Old fashioned hobbies may be losing popularity but some teens still insist on pursuing traditional past times. -ST
By Eisen Teo
LL kids can understand obsessions with MapleStory or skateboarding. But stamp collecting? Bird watching? Military modelling?
What is that?
It is the question that youngsters are apt to get from their peers about their "old man hobby". The number of teenagers into these solitary, painstaking pursuits may be dwindling but the ones unearthed by IN would have you know that they are not bespectacled nerds or aloof elitists. Their uncommon interests stem from common traits: A keen interest in nature or the world at large.
"Nature entertains and captivates me," said bird watcher Lau Jia sheng, 18, a recent graduate of Pioneer Junior College, who also dives, snorkels and swims.
These teens, like their friends, are into other pursuits as well, like basketball, reading and, yes, computer games. Said stamp collector Benny Cheong, 15, from Hwa Chong Institution: "Stamp collecting is just another hobby for me."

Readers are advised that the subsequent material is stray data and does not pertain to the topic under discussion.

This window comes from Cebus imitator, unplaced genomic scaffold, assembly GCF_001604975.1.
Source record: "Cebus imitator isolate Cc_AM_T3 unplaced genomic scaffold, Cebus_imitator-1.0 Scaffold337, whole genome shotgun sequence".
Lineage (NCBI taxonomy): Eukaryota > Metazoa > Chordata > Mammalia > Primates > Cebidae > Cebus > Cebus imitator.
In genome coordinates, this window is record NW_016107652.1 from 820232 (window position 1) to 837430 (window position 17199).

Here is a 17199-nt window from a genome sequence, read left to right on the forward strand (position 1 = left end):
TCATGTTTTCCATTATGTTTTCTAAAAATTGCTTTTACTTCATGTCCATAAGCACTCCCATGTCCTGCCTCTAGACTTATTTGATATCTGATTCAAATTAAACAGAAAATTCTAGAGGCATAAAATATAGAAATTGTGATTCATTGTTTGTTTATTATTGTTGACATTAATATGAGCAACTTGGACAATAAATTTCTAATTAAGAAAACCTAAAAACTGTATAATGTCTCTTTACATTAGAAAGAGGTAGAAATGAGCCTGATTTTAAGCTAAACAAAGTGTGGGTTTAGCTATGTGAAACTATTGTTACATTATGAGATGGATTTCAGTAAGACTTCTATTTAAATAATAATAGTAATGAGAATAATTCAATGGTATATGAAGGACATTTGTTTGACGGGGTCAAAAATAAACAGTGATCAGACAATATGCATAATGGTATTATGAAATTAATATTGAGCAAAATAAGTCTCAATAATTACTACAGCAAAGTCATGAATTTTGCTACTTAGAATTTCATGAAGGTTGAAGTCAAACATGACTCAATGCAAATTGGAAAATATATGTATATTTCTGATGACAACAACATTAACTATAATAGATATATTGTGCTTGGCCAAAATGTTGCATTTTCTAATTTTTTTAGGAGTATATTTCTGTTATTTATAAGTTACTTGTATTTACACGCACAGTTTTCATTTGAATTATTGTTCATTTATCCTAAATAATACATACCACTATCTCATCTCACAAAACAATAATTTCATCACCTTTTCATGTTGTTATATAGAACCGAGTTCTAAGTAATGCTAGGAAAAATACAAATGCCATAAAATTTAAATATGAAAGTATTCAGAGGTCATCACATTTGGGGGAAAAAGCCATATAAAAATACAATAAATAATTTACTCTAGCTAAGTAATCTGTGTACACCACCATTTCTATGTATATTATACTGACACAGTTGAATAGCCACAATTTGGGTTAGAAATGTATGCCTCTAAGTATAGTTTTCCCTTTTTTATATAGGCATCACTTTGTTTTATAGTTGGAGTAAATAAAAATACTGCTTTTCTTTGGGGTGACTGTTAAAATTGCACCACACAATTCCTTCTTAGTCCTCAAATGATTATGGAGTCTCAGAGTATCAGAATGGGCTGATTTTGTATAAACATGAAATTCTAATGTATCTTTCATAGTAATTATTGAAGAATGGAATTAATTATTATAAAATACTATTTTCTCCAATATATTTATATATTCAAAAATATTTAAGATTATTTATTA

It is an interest that will need more youths like Benny to keep it going. The Kreta Ayer Stamp Society, one of three stamp collectors' associations here, has 500 members but their average age is 45. Their youngest and only teen member is 11-year-old Johnson Chang.
Shops selling models of military ships, tanks and planes aren't doing so well either.
Out of half a dozen outlets here, four reported declines in sales between 10 per cent and 75 per cent over the last five years.
The Nature Society (Singapore) and the Bird Ecology Study Group do not keep track of bird watchers, but senior members agree that young bird watchers are few and far between.
Fortunately, some youths are trying to stoke the dying embers. Stamp collector Soh Jie Qi, 18, from Hwa Chong Institution, formed a stamp society in his school two years ago to promote the hobby.
His club now has 46 members.
Military modeller Jonathan Liautrakul, 20, is interested in setting up a club for like-minded hobbyists when he matriculates at the National University of Singapore next year.
Jia sheng, however, is nonchalant about peers dissing his hobby. "Time will tell whether bird-watching is a good hobby," was his cryptic answer.
This article was first published in The Straits Times.
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